That Easter Sunday

Author: Nadishka Aloysius

Illustrator: Iaz Abdul Cader

Publisher: Self Published

Ages 8 – 11. Parental or Teacher Guidance Recommended. 

This review is published on Easter Sunday, 2021, two years after the bombing of three Christian churches and two motels in Sri Lanka. Two hundred and ninety-five people lost their lives.  This story for children is an account of those events as told by a little church mouse who witnesses firsthand the destruction and mayhem that follows one of the church bombings.

The story is not graphic in the sense of retelling in detail the gory and deadly aftermath of the bombing.  The story explores the feelings of shock, fear and grief that little Vibhu experiences.  Vibhu and his friends tentatively search for their lost friend Seha amongst the rubble and destruction.  Vibhu eventually realizes he must accept the loss of his friend Seha, and he is supported and comforted by his friends and family.

The story opens with: “I love my home. On sunny days the light pours in through painted glass. It’s like living inside a rainbow. It feels like heaven.” Beautiful prose is used to describe the humans’ funeral as “a river of brown flowing in a land of white”, making reference to the Sri Lankan custom of carrying the coffins with everyone dressed in white.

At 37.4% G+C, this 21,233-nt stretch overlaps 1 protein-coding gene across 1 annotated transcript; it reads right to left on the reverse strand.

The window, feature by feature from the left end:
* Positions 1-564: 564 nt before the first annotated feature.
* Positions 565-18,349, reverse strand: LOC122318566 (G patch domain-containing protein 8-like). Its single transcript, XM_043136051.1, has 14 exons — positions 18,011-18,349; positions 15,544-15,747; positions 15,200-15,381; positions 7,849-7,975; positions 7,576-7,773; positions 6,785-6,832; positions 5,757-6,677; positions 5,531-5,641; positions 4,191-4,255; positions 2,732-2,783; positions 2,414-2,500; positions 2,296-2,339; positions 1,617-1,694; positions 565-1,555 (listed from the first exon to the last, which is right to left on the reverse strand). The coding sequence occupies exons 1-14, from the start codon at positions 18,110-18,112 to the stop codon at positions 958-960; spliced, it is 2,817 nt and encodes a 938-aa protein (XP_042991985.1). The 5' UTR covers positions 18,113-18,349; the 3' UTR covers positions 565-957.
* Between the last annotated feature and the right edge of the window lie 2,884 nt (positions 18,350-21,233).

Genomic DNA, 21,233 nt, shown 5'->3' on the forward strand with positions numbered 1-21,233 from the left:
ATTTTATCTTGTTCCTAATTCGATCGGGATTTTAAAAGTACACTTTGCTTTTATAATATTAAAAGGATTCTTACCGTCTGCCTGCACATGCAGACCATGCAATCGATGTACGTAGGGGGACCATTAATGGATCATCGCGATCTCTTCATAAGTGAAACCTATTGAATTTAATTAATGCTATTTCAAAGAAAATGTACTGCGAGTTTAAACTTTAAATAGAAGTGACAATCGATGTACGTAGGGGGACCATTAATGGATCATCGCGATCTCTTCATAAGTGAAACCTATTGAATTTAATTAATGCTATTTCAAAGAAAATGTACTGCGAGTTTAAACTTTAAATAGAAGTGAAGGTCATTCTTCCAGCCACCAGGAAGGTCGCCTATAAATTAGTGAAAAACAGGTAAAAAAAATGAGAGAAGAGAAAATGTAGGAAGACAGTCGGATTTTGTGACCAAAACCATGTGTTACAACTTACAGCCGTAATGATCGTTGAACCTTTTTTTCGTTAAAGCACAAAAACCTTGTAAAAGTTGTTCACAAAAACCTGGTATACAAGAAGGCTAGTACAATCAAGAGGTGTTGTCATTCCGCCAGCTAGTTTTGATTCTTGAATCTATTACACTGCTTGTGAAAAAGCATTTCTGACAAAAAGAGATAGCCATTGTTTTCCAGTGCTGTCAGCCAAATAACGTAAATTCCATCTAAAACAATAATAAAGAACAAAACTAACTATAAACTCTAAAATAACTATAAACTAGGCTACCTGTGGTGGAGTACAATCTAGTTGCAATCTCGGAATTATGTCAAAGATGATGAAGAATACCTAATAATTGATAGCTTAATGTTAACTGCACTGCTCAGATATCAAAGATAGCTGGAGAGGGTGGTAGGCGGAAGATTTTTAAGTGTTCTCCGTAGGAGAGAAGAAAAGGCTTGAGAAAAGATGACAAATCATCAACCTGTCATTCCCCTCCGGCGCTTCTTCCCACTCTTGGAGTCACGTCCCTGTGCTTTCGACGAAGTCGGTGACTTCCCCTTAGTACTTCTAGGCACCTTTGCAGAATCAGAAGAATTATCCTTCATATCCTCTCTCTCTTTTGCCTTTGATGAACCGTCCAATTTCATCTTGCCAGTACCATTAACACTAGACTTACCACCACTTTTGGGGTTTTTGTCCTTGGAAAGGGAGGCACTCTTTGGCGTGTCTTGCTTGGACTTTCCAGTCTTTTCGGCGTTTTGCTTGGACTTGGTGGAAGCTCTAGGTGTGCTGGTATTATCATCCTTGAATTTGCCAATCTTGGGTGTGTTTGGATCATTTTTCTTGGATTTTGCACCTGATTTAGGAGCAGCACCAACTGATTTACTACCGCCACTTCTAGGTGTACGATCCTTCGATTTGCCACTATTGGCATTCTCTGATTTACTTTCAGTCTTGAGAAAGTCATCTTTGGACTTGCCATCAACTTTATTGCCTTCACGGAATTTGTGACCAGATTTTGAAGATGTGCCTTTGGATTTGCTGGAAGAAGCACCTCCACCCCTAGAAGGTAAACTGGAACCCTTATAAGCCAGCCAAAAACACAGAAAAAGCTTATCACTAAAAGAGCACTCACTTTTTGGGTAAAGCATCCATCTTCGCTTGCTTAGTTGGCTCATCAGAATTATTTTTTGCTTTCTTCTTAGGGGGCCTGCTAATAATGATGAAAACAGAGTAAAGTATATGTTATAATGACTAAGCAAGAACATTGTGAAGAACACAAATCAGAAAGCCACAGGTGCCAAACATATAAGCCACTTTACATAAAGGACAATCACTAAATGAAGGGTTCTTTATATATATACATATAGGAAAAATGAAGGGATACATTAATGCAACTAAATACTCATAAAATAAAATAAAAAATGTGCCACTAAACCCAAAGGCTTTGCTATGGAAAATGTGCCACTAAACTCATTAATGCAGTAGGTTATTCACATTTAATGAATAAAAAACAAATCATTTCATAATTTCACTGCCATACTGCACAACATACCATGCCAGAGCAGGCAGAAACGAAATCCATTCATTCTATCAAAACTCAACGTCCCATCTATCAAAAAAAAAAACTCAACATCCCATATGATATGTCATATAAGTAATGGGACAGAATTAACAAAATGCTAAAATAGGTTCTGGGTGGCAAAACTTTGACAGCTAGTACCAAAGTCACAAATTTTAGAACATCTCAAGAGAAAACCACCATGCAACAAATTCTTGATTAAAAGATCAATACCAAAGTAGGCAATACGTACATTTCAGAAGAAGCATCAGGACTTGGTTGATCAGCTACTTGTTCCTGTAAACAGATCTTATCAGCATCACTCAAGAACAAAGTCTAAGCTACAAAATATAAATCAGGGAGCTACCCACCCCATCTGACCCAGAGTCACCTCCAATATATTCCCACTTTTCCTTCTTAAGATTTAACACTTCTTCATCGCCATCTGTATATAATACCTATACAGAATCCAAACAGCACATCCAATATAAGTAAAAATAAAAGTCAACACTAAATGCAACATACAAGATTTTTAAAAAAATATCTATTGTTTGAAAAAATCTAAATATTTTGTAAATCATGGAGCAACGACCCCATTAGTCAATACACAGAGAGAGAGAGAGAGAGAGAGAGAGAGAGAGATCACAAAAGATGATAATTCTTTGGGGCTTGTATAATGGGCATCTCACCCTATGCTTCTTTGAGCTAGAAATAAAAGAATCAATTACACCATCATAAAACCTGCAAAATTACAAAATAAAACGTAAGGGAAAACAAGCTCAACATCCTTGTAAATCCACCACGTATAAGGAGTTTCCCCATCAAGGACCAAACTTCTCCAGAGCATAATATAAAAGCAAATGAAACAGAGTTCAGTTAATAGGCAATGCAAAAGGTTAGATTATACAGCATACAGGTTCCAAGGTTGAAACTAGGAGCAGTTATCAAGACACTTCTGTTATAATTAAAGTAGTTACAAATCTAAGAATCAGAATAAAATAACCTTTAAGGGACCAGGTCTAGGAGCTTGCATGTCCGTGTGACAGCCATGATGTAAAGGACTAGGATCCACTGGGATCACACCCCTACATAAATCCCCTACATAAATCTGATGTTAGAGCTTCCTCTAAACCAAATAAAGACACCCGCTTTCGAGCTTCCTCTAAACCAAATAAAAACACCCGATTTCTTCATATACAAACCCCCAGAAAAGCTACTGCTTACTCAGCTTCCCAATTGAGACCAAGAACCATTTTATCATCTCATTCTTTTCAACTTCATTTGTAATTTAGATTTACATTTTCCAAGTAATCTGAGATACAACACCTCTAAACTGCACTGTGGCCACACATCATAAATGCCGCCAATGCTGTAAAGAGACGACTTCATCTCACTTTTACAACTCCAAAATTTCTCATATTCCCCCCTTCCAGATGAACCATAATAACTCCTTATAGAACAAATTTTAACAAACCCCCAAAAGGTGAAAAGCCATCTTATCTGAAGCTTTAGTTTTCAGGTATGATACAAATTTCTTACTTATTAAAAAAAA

This story is very much about death and grief.  There are not enough children’s stories that address the issue of death and the loss of someone close to you.  But this story does a very good job of giving hope in the event of a terrible tragedy. Be warned the story is sad – obviously given the subject matter.  Vibhu, his friends and family gather Sehu’s shiny, pretty possessions and put them in a box and bury them in the ground, copying what the humans have done.  Vibhu is comforted to know he can visit this place anytime he wants to and remember his very best friend.